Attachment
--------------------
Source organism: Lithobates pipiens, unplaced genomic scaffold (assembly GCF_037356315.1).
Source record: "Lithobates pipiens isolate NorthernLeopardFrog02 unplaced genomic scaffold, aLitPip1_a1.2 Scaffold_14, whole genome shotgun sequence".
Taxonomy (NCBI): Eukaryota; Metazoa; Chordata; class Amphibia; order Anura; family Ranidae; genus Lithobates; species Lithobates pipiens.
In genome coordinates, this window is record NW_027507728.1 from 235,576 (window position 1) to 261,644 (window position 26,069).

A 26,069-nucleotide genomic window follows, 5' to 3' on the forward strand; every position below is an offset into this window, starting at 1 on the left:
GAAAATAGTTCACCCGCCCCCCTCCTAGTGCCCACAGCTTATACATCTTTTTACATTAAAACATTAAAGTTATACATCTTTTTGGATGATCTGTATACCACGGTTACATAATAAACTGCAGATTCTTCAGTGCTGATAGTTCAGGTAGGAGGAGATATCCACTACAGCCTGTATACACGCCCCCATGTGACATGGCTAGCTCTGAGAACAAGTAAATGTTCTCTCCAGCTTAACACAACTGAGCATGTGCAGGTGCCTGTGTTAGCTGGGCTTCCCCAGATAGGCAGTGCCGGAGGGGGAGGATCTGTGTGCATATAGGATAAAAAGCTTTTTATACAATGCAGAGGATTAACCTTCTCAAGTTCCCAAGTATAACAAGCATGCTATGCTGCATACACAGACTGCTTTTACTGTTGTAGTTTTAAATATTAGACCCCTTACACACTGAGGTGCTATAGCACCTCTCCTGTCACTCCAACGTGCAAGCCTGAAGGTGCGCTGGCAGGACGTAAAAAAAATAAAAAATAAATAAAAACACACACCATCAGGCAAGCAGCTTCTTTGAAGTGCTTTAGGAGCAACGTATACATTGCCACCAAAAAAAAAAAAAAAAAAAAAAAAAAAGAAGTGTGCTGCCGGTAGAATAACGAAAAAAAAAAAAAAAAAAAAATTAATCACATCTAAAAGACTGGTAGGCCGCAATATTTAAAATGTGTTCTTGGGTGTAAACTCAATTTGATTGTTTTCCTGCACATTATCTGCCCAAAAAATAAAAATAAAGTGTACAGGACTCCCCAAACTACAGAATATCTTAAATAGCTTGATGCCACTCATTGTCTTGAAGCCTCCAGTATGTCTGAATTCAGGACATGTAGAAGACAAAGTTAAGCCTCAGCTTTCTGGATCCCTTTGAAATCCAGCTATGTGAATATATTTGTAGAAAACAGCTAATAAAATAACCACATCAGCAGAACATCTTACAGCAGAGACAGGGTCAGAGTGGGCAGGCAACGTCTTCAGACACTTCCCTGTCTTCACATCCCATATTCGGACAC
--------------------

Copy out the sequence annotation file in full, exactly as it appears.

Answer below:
Source organism: Lithobates pipiens, unplaced genomic scaffold (assembly GCF_037356315.1).
Source record: "Lithobates pipiens isolate NorthernLeopardFrog02 unplaced genomic scaffold, aLitPip1_a1.2 Scaffold_14, whole genome shotgun sequence".
Taxonomy (NCBI): Eukaryota; Metazoa; Chordata; class Amphibia; order Anura; family Ranidae; genus Lithobates; species Lithobates pipiens.
In genome coordinates, this window is record NW_027507728.1 from 235,576 (window position 1) to 261,644 (window position 26,069).

A 26,069-nucleotide genomic window follows, 5' to 3' on the forward strand; every position below is an offset into this window, starting at 1 on the left:
GAAAATAGTTCACCCGCCCCCCTCCTAGTGCCCACAGCTTATACATCTTTTTACATTAAAACATTAAAGTTATACATCTTTTTGGATGATCTGTATACCACGGTTACATAATAAACTGCAGATTCTTCAGTGCTGATAGTTCAGGTAGGAGGAGATATCCACTACAGCCTGTATACACGCCCCCATGTGACATGGCTAGCTCTGAGAACAAGTAAATGTTCTCTCCAGCTTAACACAACTGAGCATGTGCAGGTGCCTGTGTTAGCTGGGCTTCCCCAGATAGGCAGTGCCGGAGGGGGAGGATCTGTGTGCATATAGGATAAAAAGCTTTTTATACAATGCAGAGGATTAACCTTCTCAAGTTCCCAAGTATAACAAGCATGCTATGCTGCATACACAGACTGCTTTTACTGTTGTAGTTTTAAATATTAGACCCCTTACACACTGAGGTGCTATAGCACCTCTCCTGTCACTCCAACGTGCAAGCCTGAAGGTGCGCTGGCAGGACGTAAAAAAAATAAAAAATAAATAAAAACACACACCATCAGGCAAGCAGCTTCTTTGAAGTGCTTTAGGAGCAACGTATACATTGCCACCAAAAAAAAAAAAAAAAAAAAAAAAAAAGAAGTGTGCTGCCGGTAGAATAACGAAAAAAAAAAAAAAAAAAAAATTAATCACATCTAAAAGACTGGTAGGCCGCAATATTTAAAATGTGTTCTTGGGTGTAAACTCAATTTGATTGTTTTCCTGCACATTATCTGCCCAAAAAATAAAAATAAAGTGTACAGGACTCCCCAAACTACAGAATATCTTAAATAGCTTGATGCCACTCATTGTCTTGAAGCCTCCAGTATGTCTGAATTCAGGACATGTAGAAGACAAAGTTAAGCCTCAGCTTTCTGGATCCCTTTGAAATCCAGCTATGTGAATATATTTGTAGAAAACAGCTAATAAAATAACCACATCAGCAGAACATCTTACAGCAGAGACAGGGTCAGAGTGGGCAGGCAACGTCTTCAGACACTTCCCTGTCTTCACATCCCATATTCGGACAC